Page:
• My wife went a little crazy and bought 8 coupons off of The problem is we’re moving in about a month and a half and hardly ever find the time to eat out. Now we need to eat out 8 times over the next 6 weeks! She said she just wasn’t thinking, and it’s fine, we’ll use the coupons now that we have them, and she only spent a total of about $20 (using coupon codes to make the certs cheaper), but this is a perfect example of spending to save – as the certificates require you to spend more than face value in order to use them.

  5. Salesman says:

    I ‘saved’ a fortune by bulk buying my breakfast oat flakes. The 25 kilo sack worked out at less than one third of the price per serving, compared to small bags of the stuff. Days later, still feeling satisfied with this smart buy, I go to get another bowl full. This is when I discover my cats have found an alternative use for oats. Now it’s not looking like such a bargain.

  6. Beth says:

    I almost fell into this trap. The brand name rice cakes were on special in the grocery store, so I was tempted to stock up. Then I noticed that the no-name brand ones (which are just as good!) were still cheaper even with the discount! No need to hoard — I’ll just buy a bag when I need it.

    That being said, I have a friend who loves garage sales but is always buying useless stuff because it’s so cheap. Now she refuses to take me along because I’m always asking “do you really need that?”

  7. Matt Fyffe says:

    It’s a tough debate here Jim.

    For instance, you might spend more if you use the coupon on the brand name versus the generic brand, BUT, if you enjoy the taste of the brand name better, you’ll be getting greater pleasure by buying it. Even if you are spending more than you normally would (since you would typically just buy the generic version), you might get greater pleasure out of it.

    Looking at the going out to a restaurant, maybe you wouldn’t have gone to that restaurant. BUT, if you were going to go out anyway, you’re still not spending more than you otherwise would, your just spending somewhere else.

    I understand the concept you’re getting towards, I just think it’s careful to recognize every situation. If you’re going to get something for cheaper that you normally wouldn’t get, but have always wanted, then go for it. Just don’t buy a deal simply because it’s a lot cheaper than normal.

    This is an issue I have with movies/games. I’ll buy movies/games when they go on sales… and then never open them. I don’t really know why i do it, I just get excited when they finally get cheaper.

  8. Andrew says:

    I do this all the time. My wife yelled at me for buying 16 boxes of my favorite cereal from Amazon because they were having a sale. It probably would have made more sense just to buy a box or two at Trader Joe’s and pay a dollar more a box rather than have to worry where to put it all. I’ll eat it before it goes bad, though.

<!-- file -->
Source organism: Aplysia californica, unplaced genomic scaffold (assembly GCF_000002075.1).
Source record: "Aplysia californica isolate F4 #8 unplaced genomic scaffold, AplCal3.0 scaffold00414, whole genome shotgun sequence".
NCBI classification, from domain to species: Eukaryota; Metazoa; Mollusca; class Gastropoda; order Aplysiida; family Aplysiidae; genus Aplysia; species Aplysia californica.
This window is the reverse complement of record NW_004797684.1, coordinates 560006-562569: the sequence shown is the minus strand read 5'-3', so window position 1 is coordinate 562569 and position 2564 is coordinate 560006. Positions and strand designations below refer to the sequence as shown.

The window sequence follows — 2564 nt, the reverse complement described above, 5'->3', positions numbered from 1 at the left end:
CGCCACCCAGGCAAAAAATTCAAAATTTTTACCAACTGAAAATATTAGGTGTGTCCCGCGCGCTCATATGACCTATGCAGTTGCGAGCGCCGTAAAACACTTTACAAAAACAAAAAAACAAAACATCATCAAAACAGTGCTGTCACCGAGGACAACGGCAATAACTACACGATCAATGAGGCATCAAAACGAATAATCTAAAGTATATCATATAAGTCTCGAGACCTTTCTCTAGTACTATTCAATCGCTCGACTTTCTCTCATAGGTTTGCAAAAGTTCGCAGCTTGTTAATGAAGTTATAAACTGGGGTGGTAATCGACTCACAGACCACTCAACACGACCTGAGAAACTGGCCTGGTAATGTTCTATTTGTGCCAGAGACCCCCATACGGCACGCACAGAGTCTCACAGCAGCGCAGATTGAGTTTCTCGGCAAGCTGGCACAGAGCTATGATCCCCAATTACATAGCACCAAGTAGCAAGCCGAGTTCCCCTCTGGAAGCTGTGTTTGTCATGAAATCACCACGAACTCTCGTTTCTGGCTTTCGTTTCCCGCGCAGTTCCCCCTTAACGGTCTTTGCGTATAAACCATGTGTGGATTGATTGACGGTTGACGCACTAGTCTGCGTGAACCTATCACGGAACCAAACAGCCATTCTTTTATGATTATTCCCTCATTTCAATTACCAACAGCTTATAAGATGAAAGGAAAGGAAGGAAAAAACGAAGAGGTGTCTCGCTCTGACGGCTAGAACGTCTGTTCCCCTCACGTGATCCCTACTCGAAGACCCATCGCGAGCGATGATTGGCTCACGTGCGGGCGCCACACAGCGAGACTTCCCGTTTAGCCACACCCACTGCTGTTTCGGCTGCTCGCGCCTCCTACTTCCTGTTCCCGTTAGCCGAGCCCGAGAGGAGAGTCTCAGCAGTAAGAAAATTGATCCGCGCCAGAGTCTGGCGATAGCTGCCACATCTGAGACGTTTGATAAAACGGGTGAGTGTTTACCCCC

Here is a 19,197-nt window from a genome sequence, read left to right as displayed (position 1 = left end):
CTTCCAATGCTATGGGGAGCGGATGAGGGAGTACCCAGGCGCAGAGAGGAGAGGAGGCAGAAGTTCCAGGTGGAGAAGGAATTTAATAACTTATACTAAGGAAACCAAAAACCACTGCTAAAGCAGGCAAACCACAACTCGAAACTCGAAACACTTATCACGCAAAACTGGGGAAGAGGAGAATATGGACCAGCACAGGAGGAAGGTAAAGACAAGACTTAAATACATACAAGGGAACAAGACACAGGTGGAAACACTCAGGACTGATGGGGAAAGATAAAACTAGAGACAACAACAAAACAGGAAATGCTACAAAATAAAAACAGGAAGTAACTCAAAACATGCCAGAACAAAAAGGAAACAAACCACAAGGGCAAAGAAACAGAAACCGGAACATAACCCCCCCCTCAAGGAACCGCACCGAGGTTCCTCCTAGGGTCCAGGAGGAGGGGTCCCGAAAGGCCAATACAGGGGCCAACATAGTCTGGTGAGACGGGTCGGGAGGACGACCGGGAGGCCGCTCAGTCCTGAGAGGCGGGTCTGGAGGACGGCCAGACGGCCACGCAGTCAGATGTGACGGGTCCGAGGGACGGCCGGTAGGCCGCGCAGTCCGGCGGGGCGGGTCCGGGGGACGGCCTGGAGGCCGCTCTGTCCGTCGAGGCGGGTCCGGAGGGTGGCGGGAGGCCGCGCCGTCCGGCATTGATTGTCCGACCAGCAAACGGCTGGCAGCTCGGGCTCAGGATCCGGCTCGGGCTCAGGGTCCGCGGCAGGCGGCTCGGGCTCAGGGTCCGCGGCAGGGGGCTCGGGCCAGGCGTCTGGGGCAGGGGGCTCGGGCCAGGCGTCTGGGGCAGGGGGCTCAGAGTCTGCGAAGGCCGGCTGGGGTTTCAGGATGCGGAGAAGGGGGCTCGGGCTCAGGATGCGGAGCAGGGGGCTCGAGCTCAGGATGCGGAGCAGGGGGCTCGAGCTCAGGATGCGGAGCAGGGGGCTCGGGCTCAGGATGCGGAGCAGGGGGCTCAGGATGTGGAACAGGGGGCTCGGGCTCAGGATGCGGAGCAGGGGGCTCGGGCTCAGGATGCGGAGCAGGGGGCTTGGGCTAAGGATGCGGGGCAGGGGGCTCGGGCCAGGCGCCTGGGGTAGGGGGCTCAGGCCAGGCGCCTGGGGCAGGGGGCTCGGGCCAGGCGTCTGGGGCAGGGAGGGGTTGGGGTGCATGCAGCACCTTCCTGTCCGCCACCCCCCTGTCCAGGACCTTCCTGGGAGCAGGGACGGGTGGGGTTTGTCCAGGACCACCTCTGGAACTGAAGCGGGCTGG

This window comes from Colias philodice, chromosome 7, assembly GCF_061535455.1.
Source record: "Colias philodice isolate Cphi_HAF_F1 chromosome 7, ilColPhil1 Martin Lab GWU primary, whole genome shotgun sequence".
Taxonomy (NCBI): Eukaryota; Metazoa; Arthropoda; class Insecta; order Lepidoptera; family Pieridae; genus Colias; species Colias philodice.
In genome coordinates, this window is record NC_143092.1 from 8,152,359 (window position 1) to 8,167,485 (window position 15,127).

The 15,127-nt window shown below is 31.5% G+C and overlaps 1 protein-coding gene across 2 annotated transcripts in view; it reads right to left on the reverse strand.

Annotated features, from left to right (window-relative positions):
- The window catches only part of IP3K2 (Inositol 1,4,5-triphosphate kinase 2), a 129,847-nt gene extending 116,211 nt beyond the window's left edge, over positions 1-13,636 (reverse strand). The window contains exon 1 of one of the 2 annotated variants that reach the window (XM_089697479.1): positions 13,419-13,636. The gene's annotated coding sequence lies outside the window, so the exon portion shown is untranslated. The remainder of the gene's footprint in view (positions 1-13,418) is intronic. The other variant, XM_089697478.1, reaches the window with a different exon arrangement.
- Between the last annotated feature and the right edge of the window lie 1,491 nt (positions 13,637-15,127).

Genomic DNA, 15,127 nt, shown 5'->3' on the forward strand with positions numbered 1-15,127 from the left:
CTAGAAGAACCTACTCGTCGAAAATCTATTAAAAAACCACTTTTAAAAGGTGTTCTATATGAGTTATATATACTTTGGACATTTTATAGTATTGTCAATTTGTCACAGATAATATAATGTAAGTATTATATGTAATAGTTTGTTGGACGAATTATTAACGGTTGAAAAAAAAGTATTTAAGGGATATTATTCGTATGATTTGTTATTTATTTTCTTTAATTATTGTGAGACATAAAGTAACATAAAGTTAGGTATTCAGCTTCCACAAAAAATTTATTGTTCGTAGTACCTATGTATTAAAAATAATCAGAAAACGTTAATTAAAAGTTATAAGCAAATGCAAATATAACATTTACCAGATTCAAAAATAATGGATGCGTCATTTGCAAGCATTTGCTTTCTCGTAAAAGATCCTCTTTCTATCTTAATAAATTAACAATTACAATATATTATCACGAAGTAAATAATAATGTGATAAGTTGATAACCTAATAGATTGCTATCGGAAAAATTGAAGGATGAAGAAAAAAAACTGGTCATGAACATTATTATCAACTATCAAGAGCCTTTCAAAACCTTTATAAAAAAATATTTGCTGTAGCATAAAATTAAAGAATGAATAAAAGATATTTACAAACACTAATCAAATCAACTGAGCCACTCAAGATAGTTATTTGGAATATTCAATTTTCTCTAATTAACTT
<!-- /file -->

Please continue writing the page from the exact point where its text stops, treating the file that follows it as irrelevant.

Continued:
• Jim says:

      Well, it is cereal and not something more perishable. I think bulk purchasing makes sense as long as you don’t end up throwing a lot of it out.

  9. Angrywhiteman says:

    Yes, the #10 can of chili, I ate chili for what seemed like forever. I still like chili, but will freeze half the contents next time.

  10. Patrick says:

    I’ve fallen into this trap with bulk foods from costco. It’s so easy to buy something, but if you don’t eat it that often, then its not worth it. You can even find it’s cheaper to buy them with coupons in grocery stores. Clothing stores do this a lot as well when they announce huge sales on their already over priced merchandise. They seem like great deals at the time, but are not really much of a deal.

  11. jamspoon says:

    I like in the UK and we don’t have the coupon culture you have in the US. We do however get a lot of limited period discounts and buy one get one free (BOGOF) promotions in the supermarkets.

    I like to think that a use their offers to my advantage, but I suspect I fall into the promoters trap as often as I win.

    I visit a couple of supermarkets each week checking the end of aisle offers. I try to use them for 2 purposes –
    (1) things I can bulk buy that will keep (eg canned/frozen goods)
    (2) things I only buy on offer (eg biscuits and sweets)

    I must confess to having over bought on occasions and to getting hooked on a product after the offer period. So it worked for them those times. On balance I think I’m ahead, but they would want me to think that…

  12. Emily says:

    I was behind a couple at the grocery store the other day. They had a bag of potato chips for which they thought they had a coupon. The coupon was for a different brand. They ended up buying the potato chips anyway, without a coupon. The guy commented that they never would have tried these chips without a coupon in the first place. No money saved there!

    I avoid coupons unless they are for something I always buy. Most coupons are for the highly processed items that get our diets into trouble anyway.

    I also tried to buy toilet paper at Costco, thinking that was something that couldn’t go bad, but I happened to have the unit price info in my phone and it was actually higher than the no coupon price at my local grocery store. My philosophy is to buy only what I really need or want, then it’s worth whatever I pay. And I’m willing to try store brands but if I don’t like them then I’ll pay more.

    I don’t ever shop unless I am looking for something specific. Maybe I miss sales that way, but I also don’t come home with “good deals” I didn’t intend to get in the first place.

    I do buy coffee in bulk online. I did the math – 10 lb with shipping is just about $100, and that actually makes the unit price for my absolute favorite bean lower than any grocery store 12-14 oz package. I throw the beans in the freezer and have my favorite coffee for months.